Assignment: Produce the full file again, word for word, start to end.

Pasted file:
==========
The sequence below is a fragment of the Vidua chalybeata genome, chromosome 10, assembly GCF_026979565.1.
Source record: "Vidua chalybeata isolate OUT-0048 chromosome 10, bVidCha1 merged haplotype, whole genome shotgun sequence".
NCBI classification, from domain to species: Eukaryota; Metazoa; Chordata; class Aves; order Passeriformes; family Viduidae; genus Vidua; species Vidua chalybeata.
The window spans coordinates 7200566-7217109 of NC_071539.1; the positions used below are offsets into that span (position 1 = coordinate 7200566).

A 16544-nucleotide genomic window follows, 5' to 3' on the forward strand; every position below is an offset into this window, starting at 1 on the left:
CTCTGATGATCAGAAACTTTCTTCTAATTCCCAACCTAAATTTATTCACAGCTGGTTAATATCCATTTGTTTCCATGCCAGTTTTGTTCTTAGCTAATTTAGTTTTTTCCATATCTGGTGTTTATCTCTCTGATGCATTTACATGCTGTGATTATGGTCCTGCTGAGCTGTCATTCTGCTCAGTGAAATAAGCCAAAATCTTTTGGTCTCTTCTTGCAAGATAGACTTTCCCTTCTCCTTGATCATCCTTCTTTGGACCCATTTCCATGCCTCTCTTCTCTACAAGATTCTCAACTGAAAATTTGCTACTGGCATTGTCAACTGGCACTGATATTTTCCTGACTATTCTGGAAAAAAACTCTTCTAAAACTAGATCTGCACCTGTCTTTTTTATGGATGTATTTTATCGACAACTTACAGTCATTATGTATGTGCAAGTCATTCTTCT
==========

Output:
The sequence below is a fragment of the Vidua chalybeata genome, chromosome 10, assembly GCF_026979565.1.
Source record: "Vidua chalybeata isolate OUT-0048 chromosome 10, bVidCha1 merged haplotype, whole genome shotgun sequence".
NCBI classification, from domain to species: Eukaryota; Metazoa; Chordata; class Aves; order Passeriformes; family Viduidae; genus Vidua; species Vidua chalybeata.
The window spans coordinates 7200566-7217109 of NC_071539.1; the positions used below are offsets into that span (position 1 = coordinate 7200566).

A 16544-nucleotide genomic window follows, 5' to 3' on the forward strand; every position below is an offset into this window, starting at 1 on the left:
CTCTGATGATCAGAAACTTTCTTCTAATTCCCAACCTAAATTTATTCACAGCTGGTTAATATCCATTTGTTTCCATGCCAGTTTTGTTCTTAGCTAATTTAGTTTTTTCCATATCTGGTGTTTATCTCTCTGATGCATTTACATGCTGTGATTATGGTCCTGCTGAGCTGTCATTCTGCTCAGTGAAATAAGCCAAAATCTTTTGGTCTCTTCTTGCAAGATAGACTTTCCCTTCTCCTTGATCATCCTTCTTTGGACCCATTTCCATGCCTCTCTTCTCTACAAGATTCTCAACTGAAAATTTGCTACTGGCATTGTCAACTGGCACTGATATTTTCCTGACTATTCTGGAAAAAAACTCTTCTAAAACTAGATCTGCACCTGTCTTTTTTATGGATGTATTTTATCGACAACTTACAGTCATTATGTATGTGCAAGTCATTCTTCT